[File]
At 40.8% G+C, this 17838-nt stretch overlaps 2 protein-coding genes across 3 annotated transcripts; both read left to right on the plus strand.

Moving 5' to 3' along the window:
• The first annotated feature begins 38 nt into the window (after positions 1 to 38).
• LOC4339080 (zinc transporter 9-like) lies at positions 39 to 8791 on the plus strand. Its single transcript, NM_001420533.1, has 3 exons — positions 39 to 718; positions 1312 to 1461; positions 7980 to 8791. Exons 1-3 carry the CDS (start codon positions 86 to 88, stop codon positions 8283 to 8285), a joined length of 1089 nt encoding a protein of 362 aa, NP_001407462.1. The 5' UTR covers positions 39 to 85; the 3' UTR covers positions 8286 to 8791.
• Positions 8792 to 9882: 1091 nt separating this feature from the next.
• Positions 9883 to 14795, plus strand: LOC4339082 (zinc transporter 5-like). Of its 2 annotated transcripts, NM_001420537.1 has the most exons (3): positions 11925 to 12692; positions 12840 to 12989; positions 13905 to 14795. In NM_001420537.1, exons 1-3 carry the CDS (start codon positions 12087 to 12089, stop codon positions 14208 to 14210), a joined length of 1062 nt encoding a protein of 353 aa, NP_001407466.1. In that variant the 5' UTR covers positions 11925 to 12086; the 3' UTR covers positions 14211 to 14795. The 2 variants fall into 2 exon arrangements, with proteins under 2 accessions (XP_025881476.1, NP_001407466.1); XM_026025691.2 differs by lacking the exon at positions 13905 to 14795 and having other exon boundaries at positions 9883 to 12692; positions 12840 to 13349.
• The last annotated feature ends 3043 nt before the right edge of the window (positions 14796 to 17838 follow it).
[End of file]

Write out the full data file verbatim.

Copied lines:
At 40.8% G+C, this 17838-nt stretch overlaps 2 protein-coding genes across 3 annotated transcripts; both read left to right on the plus strand.

Moving 5' to 3' along the window:
• The first annotated feature begins 38 nt into the window (after positions 1 to 38).
• LOC4339080 (zinc transporter 9-like) lies at positions 39 to 8791 on the plus strand. Its single transcript, NM_001420533.1, has 3 exons — positions 39 to 718; positions 1312 to 1461; positions 7980 to 8791. Exons 1-3 carry the CDS (start codon positions 86 to 88, stop codon positions 8283 to 8285), a joined length of 1089 nt encoding a protein of 362 aa, NP_001407462.1. The 5' UTR covers positions 39 to 85; the 3' UTR covers positions 8286 to 8791.
• Positions 8792 to 9882: 1091 nt separating this feature from the next.
• Positions 9883 to 14795, plus strand: LOC4339082 (zinc transporter 5-like). Of its 2 annotated transcripts, NM_001420537.1 has the most exons (3): positions 11925 to 12692; positions 12840 to 12989; positions 13905 to 14795. In NM_001420537.1, exons 1-3 carry the CDS (start codon positions 12087 to 12089, stop codon positions 14208 to 14210), a joined length of 1062 nt encoding a protein of 353 aa, NP_001407466.1. In that variant the 5' UTR covers positions 11925 to 12086; the 3' UTR covers positions 14211 to 14795. The 2 variants fall into 2 exon arrangements, with proteins under 2 accessions (XP_025881476.1, NP_001407466.1); XM_026025691.2 differs by lacking the exon at positions 13905 to 14795 and having other exon boundaries at positions 9883 to 12692; positions 12840 to 13349.
• The last annotated feature ends 3043 nt before the right edge of the window (positions 14796 to 17838 follow it).